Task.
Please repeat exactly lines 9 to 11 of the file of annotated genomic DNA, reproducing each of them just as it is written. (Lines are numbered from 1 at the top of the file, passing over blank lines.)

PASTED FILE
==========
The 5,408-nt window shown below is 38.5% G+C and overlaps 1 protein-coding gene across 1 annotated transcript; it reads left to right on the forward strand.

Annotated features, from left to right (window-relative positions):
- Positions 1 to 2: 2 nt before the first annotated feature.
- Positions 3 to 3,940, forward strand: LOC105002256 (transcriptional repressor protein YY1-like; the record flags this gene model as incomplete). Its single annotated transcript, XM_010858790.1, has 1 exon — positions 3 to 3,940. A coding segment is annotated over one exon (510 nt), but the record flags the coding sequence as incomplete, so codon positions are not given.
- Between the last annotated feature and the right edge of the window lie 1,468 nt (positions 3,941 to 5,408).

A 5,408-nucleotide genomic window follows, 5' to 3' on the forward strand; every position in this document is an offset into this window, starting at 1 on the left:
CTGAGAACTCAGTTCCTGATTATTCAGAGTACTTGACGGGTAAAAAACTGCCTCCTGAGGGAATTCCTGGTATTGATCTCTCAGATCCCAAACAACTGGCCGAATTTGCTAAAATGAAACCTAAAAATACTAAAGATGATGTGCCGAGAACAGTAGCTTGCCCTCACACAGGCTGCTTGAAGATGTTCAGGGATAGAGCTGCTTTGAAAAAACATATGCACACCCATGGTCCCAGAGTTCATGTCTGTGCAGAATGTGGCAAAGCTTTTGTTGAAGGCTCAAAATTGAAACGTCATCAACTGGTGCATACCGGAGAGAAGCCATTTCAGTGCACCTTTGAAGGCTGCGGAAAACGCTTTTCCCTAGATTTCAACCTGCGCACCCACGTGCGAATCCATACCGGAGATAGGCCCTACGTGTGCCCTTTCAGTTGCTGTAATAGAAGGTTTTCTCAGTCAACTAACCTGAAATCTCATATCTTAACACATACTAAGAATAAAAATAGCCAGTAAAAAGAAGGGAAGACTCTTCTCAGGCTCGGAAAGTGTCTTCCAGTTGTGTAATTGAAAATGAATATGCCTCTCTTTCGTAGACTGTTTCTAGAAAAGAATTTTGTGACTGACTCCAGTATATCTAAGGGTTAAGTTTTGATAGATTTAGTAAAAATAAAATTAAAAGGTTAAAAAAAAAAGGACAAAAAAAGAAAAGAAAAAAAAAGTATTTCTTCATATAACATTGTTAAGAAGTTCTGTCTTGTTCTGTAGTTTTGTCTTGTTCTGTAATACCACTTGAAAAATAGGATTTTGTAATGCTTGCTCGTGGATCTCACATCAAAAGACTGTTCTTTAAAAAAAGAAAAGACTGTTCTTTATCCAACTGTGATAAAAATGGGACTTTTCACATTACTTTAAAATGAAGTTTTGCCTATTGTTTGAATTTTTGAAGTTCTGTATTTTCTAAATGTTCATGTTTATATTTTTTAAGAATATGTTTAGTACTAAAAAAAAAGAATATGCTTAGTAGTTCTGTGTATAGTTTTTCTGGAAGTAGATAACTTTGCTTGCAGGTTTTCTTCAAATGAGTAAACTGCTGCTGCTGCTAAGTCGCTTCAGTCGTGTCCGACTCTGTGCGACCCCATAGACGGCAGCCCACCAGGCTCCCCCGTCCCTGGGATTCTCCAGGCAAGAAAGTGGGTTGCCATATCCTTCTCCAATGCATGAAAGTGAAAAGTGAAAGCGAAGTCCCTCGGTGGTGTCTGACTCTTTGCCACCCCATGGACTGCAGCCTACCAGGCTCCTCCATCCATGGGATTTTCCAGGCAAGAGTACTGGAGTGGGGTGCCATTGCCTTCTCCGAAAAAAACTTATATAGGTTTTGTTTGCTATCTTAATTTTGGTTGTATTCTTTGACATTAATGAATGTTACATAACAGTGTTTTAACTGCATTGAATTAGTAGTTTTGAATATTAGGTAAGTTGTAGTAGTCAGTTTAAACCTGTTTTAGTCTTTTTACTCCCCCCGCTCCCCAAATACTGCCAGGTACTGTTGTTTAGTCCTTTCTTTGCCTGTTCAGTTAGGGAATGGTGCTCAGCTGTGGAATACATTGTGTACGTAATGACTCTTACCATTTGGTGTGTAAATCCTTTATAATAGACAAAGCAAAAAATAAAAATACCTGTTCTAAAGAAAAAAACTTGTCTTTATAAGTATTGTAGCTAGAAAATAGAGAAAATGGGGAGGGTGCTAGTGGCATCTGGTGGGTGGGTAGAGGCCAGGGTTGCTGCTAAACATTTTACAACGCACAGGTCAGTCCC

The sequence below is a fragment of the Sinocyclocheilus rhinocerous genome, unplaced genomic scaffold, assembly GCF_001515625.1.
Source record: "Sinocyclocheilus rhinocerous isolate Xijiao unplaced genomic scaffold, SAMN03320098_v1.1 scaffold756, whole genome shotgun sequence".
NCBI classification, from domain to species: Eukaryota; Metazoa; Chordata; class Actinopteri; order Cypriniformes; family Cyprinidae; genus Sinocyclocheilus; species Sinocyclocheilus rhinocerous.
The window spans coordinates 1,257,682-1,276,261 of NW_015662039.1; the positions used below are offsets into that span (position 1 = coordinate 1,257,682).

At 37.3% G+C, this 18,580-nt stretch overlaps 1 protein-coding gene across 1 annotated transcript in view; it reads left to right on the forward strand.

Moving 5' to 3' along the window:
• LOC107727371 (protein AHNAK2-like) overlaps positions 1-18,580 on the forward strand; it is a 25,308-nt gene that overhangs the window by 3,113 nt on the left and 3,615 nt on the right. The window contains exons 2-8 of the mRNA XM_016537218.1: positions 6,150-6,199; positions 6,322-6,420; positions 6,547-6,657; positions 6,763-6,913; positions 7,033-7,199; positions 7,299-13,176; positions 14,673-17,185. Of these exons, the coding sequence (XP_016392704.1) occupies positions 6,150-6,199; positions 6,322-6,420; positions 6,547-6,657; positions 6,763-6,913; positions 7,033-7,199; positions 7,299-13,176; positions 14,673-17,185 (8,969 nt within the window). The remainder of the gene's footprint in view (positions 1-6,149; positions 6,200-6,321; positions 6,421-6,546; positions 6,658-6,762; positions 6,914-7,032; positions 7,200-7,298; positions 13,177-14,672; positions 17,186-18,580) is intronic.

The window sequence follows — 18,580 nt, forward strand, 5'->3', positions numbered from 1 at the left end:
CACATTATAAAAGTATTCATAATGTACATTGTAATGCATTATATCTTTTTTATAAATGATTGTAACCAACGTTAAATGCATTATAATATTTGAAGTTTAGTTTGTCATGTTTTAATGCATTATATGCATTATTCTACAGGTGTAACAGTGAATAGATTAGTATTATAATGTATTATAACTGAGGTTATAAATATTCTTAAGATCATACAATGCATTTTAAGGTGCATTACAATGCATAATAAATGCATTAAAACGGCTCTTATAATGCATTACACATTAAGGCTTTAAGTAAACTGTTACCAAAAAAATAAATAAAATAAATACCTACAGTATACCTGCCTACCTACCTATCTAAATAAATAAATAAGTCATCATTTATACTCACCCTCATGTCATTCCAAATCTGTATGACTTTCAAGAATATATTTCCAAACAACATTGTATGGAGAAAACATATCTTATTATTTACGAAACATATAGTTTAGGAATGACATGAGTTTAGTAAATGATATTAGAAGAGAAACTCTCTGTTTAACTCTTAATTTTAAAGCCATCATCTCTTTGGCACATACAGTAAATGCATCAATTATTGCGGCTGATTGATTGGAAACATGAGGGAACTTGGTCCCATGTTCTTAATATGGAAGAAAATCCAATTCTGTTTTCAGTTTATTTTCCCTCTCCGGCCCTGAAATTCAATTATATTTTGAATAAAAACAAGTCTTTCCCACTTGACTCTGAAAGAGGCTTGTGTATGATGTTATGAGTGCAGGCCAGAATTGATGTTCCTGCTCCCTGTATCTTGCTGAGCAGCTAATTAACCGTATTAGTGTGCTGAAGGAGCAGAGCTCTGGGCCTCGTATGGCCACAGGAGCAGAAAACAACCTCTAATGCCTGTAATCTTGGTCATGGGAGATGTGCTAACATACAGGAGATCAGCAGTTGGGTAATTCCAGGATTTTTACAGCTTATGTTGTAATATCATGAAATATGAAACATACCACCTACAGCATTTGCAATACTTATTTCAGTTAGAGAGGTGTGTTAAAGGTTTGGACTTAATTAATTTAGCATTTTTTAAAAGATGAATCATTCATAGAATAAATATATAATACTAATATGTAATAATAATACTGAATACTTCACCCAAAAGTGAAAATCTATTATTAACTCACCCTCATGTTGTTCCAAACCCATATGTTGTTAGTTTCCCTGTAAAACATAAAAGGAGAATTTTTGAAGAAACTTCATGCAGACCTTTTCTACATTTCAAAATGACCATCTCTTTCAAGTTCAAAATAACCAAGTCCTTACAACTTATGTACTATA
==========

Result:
Source record: "Sinocyclocheilus rhinocerous isolate Xijiao unplaced genomic scaffold, SAMN03320098_v1.1 scaffold756, whole genome shotgun sequence".
NCBI classification, from domain to species: Eukaryota; Metazoa; Chordata; class Actinopteri; order Cypriniformes; family Cyprinidae; genus Sinocyclocheilus; species Sinocyclocheilus rhinocerous.
The window spans coordinates 1,257,682-1,276,261 of NW_015662039.1; the positions used below are offsets into that span (position 1 = coordinate 1,257,682).